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Bombardier seeking bailout because of past 'mistakes,' Brazilian rival says

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Bombardier seeking bailout because of past 'mistakes,' Brazilian rival says - Manufacturer publisher
Tatjana Obrazcova
Country: Canada Aircraft: Airplanes

Bombardier Inc. is seeking government money because of “mistakes” it has made in the past, the newly named chief executive officer of rival Embraer SA said as he warned that Brazil might fight Canada over taxpayer aid offered to the Quebec-based plane maker.

“We are competing against the government; we are not competing any more against a private company,” Paulo Cesar de Souza e Silva said in an interview with The Globe and Mail this week. He spoke in his role as head of Embraer’s commercial aviation business, three days before the company named him its next CEO. He’ll replace long-time CEO Frederico Curado in July.

“What is more shocking is that the industry is doing very well on a global basis,” Mr. Silva said. “There’s no crisis in the commercial aviation industry. So why is big support from the government necessary to a private company? There is only one answer: It’s because of the mistakes Bombardier made in the past. And now there’s a huge gap. And Bombardier is asking for the government, to Canadian citizens, to cover this gap.”

Embraer, a Brazil-based plane maker that’s been Bombardier’s biggest competitor for years in the regional jet market, said last month that it might ask the World Trade Organization to probe whether government subsidies allowed Bombardier to offer its new C Series planes to Delta Air Lines Inc. at below production cost. Embraer was also vying for that contract with its E-Jet E2 planes.

Some international trade experts believe Embraer is simply sabre-rattling as a way to try to cast doubt about its rival’s product, and that Brazil would have difficulty making a case that any eventual Quebec or Canadian investment in Bombardier would meet the definition of an illegal subsidy. The two plane makers, and their respective national governments, spent much of the late 1990s locked in a trade war over aerospace aid that ended in a truce in 2003.

"I think it's a hollow threat," said Lawrence Herman, a Toronto-based international trade lawyer. "Threats of trade actions of one sort or another are used commonly as commercial strategy.  Whether those actions ever come to actual fruition is another matter. And whether they have an impact on the market is doubtful."

Bombardier on April 28 announced that Delta would buy 75 of its CS100 airliners and take options on 50 more. It is the biggest aircraft order in Bombardier’s history and the landmark deal it needed to establish the legitimacy of the C Series program after a series of setbacks and strategic overstretching over the past two years raised questions about the viability of the company.

When Bombardier was facing uncertainty about its liquidity position last summer, and the future of the company was called into question by rivals to scare away potential customers, it turned to the Quebec government for help. Quebec obliged with a $1-billion (U.S.) equity stake investment in the C Series program, reassuring the market that it would not let Bombardier fail. Discussions with the Canadian government for a matching investment have proved difficult but the lines of communication are still open, sources say.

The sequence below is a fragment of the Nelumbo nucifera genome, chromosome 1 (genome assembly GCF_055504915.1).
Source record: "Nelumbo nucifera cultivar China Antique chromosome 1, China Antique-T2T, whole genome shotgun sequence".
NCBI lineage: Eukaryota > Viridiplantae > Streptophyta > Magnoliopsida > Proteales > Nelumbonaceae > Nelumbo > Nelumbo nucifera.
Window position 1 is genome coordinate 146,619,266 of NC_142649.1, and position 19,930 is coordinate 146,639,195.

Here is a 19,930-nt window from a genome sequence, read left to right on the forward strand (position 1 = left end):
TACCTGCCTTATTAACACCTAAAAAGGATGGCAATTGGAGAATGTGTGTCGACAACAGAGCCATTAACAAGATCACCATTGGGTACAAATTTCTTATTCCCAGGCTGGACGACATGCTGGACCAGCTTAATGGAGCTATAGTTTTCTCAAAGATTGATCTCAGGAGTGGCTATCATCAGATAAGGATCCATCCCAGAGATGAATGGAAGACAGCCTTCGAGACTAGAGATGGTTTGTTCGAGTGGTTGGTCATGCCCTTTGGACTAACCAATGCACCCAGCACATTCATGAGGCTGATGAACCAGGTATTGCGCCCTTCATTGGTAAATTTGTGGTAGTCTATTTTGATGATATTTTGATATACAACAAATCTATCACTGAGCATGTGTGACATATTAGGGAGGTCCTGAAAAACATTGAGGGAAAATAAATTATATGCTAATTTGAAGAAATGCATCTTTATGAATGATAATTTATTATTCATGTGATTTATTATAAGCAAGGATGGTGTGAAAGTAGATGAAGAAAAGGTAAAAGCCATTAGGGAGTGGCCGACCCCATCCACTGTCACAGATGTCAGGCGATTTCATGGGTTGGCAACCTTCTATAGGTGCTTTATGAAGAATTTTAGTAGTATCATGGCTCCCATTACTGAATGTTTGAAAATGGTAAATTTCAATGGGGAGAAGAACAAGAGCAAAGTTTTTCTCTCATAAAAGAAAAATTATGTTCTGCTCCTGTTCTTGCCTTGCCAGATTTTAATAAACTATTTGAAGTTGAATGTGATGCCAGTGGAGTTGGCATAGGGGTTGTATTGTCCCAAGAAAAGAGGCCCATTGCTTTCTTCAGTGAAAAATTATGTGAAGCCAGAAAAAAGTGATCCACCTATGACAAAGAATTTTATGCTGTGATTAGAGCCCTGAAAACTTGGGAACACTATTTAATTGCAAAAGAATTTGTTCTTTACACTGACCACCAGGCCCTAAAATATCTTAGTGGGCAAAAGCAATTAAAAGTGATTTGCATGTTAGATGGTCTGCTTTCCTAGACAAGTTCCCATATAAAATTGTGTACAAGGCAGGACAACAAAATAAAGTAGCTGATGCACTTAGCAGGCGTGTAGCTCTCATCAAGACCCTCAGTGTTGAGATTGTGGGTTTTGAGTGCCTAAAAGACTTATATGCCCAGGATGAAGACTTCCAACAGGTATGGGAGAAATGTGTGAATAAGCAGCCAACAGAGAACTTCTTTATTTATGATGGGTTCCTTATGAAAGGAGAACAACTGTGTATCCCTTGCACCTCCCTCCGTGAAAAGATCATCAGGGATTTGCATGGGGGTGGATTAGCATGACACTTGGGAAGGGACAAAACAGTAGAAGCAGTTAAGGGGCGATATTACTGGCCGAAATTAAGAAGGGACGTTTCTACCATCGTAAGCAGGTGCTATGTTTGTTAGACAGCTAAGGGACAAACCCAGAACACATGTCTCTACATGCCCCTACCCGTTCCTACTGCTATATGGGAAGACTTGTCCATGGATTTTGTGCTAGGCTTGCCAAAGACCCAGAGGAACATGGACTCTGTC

“It’s because we were there that this transaction [the Delta deal] happened,” Quebec Premier Philippe Couillard would later say.

Bombardier and Quebec have yet to finalize their agreement but that’s expected by the end of the month.

Bombardier has acknowledged it made a significant concession on pricing to win the Delta order, without saying how much. It has characterized the deal as a transformative one with an airline that has significant influence over the decisions of other carriers. In its latest quarterly results, the plane maker disclosed it would take a $500-million non-cash “onerous contract provision” related to its past three C Series orders, including Delta’s.

Questions abound now about how Bombardier will handle demands from other customers for steep discounts, even if the price reductions aren’t on the same level as those offered Delta.

“I think they’re going to be under a lot of pressure for several years,” said Rolland Vincent, a former Bombardier executive who now runs consultancy Rolland Vincent Associates in Plano, Tex. He said if oil prices firm up higher, that will help the plane maker in negotiations because the state-of-the-art C Series offers a 20-per-cent fuel burn advantage over competing aircraft.

Mr. Silva says Bombardier has distorted the market with its government-backed pricing.

“Our government is very concerned about the situation,” Mr. Silva said. “The dynamics of the competition in the market have changed after Bombardier introduced this new strategy of more likely offering the C Series below cost.”

Bombardier dismissed Mr. Silva’s comments as supposition with no basis in fact.

“The competition’s conjectures are just that,” company spokeswoman Marianella de la Barrera said. “We’re not concerned.”

She said the company is seeking investment in the C Series not because of any past errors but to increase the liquidity and long-term success of the program. The company is “fully within its business case” on C Series pricing and fully compliant with WTO trade rules, Ms. de la Barrera said.

“The real reason customers are selecting the C Series is because it’s a highly competitive and sophisticated aircraft for which there is no other in this market segment that is on par,” she said. “And it’s not just us saying that. Customers who flew the aircraft last week were all in consensus.”



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